Signs that the virus alert from Apple is a fake
Before we move on to remedies, let’s first calm our heartbeats and ensure that the virus alert from Apple isn’t real. While everything looks pretty legit, there would be tell-tale signs of its fakeness.
First and foremost, the URL in the address bar. It will be some random string of characters followed by a dubious .net or .com address, not Apple’s usual support.apple.com.
Furthermore, companies like Apple or Microsoft won’t use such scare tactics and pressure you into calling random phone numbers or demanding payments for resolution. Their style is more subtle; in the case of a real virus or blocking attempt; you’ll get a formal error code, a legit redressal email ID, etc.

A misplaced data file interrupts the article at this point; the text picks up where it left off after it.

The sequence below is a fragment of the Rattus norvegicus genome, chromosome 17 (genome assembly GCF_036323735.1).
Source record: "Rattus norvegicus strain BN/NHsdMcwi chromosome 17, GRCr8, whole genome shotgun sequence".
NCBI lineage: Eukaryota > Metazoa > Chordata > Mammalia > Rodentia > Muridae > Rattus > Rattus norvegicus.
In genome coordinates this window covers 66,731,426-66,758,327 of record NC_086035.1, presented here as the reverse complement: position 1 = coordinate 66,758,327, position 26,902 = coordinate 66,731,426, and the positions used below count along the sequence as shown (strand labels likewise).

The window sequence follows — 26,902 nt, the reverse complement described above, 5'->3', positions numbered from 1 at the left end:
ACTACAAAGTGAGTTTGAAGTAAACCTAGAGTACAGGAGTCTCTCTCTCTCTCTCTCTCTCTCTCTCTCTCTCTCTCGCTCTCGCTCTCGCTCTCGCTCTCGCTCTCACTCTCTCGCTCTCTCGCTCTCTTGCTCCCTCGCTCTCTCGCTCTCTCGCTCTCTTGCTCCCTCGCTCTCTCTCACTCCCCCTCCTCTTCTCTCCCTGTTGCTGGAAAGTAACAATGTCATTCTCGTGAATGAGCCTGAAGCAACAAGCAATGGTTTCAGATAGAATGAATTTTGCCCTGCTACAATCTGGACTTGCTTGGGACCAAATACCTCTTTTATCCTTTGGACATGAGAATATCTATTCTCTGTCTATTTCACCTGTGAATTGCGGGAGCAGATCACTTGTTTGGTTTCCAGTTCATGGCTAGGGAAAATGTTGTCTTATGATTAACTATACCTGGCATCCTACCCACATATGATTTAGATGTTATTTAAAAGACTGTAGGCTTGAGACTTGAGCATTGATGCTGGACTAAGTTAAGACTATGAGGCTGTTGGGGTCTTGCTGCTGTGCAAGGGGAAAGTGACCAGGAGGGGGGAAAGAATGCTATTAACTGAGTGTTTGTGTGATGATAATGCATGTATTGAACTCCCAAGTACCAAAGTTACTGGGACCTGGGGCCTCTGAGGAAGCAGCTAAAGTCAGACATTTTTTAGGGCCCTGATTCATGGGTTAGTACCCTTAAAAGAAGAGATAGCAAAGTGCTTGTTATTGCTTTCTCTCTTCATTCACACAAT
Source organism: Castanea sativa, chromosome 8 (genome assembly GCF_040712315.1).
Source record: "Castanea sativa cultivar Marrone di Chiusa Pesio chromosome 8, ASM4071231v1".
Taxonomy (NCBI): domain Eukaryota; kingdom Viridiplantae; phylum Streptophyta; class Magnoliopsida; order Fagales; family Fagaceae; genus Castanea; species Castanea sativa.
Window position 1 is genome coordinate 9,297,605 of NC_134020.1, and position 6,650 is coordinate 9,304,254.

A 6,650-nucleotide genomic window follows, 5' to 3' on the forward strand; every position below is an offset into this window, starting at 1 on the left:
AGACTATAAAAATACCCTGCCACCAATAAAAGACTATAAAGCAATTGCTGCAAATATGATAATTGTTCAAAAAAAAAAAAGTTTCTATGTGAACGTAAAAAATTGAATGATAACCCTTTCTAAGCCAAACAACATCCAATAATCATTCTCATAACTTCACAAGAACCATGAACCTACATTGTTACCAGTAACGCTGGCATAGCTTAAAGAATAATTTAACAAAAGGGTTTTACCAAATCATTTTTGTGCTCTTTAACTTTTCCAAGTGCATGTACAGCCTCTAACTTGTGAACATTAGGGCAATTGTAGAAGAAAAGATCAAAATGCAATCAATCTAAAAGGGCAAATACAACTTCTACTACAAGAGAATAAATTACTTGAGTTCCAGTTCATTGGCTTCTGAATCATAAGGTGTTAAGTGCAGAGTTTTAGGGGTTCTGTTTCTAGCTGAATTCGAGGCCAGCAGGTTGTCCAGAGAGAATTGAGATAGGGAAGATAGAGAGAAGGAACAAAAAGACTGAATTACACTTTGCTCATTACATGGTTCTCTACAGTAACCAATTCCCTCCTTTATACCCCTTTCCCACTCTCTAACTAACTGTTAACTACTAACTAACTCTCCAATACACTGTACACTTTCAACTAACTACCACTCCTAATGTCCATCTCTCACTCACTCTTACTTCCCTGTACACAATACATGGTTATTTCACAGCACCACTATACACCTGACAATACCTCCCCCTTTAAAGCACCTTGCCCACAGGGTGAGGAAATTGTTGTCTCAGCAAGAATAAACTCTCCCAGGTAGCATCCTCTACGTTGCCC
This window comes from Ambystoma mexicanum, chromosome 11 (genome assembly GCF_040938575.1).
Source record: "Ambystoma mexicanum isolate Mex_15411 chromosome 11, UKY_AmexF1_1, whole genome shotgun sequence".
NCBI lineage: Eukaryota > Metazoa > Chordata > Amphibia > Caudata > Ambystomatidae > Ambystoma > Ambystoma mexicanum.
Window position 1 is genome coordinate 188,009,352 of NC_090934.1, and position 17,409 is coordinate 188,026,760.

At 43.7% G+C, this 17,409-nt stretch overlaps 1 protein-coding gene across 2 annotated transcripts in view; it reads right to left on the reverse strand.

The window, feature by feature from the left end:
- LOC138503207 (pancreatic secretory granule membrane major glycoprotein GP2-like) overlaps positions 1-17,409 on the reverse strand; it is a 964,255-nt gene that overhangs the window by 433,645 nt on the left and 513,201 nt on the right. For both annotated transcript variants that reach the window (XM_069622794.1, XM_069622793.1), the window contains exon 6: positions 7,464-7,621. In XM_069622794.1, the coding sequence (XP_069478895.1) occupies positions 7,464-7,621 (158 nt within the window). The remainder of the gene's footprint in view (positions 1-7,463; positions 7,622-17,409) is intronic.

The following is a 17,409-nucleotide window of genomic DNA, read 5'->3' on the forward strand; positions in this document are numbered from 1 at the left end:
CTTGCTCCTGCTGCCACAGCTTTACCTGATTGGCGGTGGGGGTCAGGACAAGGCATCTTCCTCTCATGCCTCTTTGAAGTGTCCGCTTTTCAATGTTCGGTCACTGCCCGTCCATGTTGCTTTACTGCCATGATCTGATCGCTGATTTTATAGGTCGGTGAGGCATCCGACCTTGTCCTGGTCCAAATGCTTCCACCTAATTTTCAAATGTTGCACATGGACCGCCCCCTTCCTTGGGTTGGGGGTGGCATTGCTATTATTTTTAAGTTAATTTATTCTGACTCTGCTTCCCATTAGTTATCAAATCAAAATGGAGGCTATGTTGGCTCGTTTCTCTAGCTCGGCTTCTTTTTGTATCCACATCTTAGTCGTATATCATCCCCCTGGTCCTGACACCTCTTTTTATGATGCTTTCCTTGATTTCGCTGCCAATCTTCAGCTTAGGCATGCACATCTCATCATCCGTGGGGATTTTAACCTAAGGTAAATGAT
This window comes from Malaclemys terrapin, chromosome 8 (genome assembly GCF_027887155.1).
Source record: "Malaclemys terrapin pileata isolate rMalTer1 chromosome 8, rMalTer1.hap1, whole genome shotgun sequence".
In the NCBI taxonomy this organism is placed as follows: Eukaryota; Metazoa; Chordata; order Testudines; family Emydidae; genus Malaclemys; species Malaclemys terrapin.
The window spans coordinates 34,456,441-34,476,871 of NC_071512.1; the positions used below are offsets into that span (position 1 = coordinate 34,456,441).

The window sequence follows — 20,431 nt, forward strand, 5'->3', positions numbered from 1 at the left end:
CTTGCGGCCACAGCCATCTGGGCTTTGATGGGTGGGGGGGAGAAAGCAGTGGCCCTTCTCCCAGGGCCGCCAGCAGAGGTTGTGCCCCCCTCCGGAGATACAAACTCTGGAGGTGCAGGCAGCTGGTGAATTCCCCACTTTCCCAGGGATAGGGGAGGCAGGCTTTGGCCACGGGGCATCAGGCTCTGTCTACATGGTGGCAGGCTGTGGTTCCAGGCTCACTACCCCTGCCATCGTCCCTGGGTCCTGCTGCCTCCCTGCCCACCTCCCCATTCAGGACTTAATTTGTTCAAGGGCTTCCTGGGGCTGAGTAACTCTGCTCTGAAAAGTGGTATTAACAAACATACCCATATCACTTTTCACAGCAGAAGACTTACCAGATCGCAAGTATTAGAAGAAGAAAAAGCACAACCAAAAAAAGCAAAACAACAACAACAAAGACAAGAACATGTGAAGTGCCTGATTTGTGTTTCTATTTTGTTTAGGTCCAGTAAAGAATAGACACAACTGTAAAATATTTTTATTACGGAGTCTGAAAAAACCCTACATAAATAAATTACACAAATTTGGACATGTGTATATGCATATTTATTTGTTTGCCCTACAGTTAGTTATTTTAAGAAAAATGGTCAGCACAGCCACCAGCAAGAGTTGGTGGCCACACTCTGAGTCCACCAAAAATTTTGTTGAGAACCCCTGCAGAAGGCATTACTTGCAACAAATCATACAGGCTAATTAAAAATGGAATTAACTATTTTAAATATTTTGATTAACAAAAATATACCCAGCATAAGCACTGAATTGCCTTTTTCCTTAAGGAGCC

How to get rid of pornographic virus alert on Mac
1. Force quit the browser
The first course of action is to get rid of this message and revoke the block placed on your browser. Usually, the Command + Q keys will do the trick and instantly close the browser. Although, it’s wiser to force quit it and stop all background processes.
Note: The steps will remain the same whether you’re using Safari, Chrome, or other browsers.
- Press Option + Command + Esc to invoke the Force Quit menu.
- Select the browser from the list and click Force Quit.
Alternatively, you can also go to Apple Menu and select Force Quit to bring upon this menu and close the browser.
Ensure this setting is turned off
The above method won’t work if the browser is set to reopen the last session when it restarts, as the alert page will reappear. To resolve that go to the browser’s preferences or press Command + Comma. Look for start page options and select a new tab.